Tyler Pidgeon

Tyler Pidgeon
Environmental Studies-Biology
Enfield, New Hampshire
As a freshman, I was a recipient of the Bradley Evers Outstanding First Year Student Award. I have been an active member of Dance Ensemble for two years choreographing and now currently serving on the executive board. I have also been an active member of the Environmental Action Organization (EAO) here at St. Lawrence for two years.

I was drawn to St. Lawrence for its study abroad program,
sense of community, and excellent science programs. I have always had a great
respect for the environment and after my First Year Seminar with Dr. Jon
Rosales that focused on climate change and the end of oil, I realized that my
academic interests were deeply rooted in environmental studies. This April I
will be attending Power Shift 2011, where thousands of young leaders from
around the country gather to push our government toward a more sustainable and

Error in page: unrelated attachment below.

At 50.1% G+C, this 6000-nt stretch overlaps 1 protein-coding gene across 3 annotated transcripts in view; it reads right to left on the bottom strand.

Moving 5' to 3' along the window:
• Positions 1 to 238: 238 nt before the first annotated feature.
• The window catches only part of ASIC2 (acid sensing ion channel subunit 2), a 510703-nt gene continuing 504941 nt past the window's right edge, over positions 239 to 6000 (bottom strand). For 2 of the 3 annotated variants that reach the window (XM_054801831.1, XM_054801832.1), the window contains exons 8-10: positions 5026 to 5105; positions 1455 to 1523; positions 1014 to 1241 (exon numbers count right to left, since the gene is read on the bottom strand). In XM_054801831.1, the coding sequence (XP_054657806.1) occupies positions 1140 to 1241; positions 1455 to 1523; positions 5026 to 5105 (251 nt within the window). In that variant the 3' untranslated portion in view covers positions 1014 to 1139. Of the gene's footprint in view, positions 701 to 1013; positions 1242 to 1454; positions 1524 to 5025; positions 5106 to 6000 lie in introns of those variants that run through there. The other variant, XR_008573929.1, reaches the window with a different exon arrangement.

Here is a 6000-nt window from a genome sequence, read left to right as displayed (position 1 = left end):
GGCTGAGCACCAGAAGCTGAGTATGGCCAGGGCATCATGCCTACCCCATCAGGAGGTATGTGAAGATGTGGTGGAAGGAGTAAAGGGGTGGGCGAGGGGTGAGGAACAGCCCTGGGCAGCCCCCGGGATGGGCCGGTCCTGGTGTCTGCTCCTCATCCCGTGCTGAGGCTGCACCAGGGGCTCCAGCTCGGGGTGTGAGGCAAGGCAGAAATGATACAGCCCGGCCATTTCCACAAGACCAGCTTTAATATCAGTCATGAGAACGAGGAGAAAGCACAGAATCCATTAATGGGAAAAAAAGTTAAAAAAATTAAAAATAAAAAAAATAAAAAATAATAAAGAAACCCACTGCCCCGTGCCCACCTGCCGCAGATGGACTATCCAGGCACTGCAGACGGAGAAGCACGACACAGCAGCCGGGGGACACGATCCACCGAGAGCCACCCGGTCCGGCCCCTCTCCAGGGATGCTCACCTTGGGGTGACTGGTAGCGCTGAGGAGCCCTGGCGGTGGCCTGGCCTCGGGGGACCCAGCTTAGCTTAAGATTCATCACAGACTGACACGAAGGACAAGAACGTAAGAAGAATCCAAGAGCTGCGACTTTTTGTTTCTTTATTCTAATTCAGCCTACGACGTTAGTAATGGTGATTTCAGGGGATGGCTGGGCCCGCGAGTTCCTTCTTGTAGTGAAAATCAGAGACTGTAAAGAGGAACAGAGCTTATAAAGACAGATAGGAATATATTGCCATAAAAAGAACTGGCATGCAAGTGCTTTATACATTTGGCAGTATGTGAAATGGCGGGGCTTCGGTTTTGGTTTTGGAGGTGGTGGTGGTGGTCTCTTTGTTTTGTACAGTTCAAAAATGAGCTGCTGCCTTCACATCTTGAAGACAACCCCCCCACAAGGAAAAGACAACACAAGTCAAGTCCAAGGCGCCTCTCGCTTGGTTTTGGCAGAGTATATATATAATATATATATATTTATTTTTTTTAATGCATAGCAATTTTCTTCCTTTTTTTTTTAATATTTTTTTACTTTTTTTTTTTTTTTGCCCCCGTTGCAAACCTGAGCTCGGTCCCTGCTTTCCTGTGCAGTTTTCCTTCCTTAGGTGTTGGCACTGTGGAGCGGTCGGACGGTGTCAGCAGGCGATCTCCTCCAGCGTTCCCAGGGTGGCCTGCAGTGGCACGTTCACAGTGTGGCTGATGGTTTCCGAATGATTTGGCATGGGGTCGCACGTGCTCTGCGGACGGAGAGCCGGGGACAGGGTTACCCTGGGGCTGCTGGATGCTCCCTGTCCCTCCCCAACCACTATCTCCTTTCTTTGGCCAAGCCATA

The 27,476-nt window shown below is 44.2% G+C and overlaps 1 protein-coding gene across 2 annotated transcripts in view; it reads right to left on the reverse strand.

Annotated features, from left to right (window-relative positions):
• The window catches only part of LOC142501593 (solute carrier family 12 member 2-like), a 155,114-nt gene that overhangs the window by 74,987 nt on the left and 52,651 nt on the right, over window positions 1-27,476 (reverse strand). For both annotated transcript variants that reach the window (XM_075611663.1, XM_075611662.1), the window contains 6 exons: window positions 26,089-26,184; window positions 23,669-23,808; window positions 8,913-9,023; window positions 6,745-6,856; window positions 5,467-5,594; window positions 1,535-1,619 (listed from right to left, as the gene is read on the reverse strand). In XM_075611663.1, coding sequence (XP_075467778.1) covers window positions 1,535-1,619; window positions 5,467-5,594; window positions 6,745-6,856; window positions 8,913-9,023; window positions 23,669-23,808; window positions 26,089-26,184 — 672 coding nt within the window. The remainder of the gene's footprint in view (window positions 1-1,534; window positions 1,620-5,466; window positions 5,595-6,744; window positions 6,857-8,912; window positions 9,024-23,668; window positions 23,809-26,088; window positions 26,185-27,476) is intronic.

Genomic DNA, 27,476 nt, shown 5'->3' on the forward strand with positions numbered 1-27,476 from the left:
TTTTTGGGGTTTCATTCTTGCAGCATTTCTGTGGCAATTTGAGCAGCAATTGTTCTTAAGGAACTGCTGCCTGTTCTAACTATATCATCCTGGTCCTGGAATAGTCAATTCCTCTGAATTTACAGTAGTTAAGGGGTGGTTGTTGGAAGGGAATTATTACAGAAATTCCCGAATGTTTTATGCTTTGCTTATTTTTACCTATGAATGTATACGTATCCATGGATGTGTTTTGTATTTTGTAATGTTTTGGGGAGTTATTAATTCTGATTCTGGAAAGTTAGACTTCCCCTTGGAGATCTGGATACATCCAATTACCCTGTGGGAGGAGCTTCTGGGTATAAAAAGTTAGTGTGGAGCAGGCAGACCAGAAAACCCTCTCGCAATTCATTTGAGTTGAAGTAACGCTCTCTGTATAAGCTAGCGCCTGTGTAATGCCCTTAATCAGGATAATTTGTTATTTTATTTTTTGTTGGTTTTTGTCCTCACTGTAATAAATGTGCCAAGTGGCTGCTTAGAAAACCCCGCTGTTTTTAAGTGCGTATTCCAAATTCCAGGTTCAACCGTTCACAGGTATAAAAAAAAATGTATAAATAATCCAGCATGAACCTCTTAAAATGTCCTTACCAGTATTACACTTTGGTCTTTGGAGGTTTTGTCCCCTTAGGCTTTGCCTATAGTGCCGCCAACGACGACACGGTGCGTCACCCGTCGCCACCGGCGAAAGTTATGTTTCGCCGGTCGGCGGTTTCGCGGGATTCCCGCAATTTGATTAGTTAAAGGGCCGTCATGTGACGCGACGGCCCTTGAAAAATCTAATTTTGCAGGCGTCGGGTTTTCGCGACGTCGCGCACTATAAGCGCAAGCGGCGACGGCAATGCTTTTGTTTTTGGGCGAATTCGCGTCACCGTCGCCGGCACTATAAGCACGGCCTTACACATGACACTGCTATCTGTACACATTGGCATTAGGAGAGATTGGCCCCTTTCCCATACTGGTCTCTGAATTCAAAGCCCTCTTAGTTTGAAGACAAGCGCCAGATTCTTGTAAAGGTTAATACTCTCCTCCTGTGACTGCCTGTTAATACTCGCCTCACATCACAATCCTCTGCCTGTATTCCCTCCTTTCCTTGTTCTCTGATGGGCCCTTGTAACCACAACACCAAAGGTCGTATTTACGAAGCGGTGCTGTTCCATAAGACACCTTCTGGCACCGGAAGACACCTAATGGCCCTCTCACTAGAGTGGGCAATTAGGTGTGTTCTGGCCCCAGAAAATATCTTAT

cleaner future by shifting away from dirty energy sources and severing the link
between big corporations and our democracy. This summer I will be studying
abroad in Kenya participating in two courses: one which focuses on conservation
efforts in the media through photography of the natural world, and another
which looks at the debates and management problems in preserving Kenya’s
national parks and their rich biodiversity.

As a part of the First Year Program at St. Lawrence, each first-year
student is required to write a research paper in the spring relating to the
topic of their FYS. The paper I wrote focused on how climate change is
predicted to expand the range and reach of many infectious diseases, increasing
the chance of infection globally. Dr. Rosales shared my paper with one of his
colleagues and St. Lawrence graduate, Michael Brubaker, who works with the
Alaska Native Tribal Health Consortium and is co-director of the Center for
Climate and Health. Mr. Brubaker intends to include my paper in one of their upcoming
editions of Climate and Health E-News, and also intends to share it with his
colleagues at the Centers for Disease Control, Arctic Investigations Program.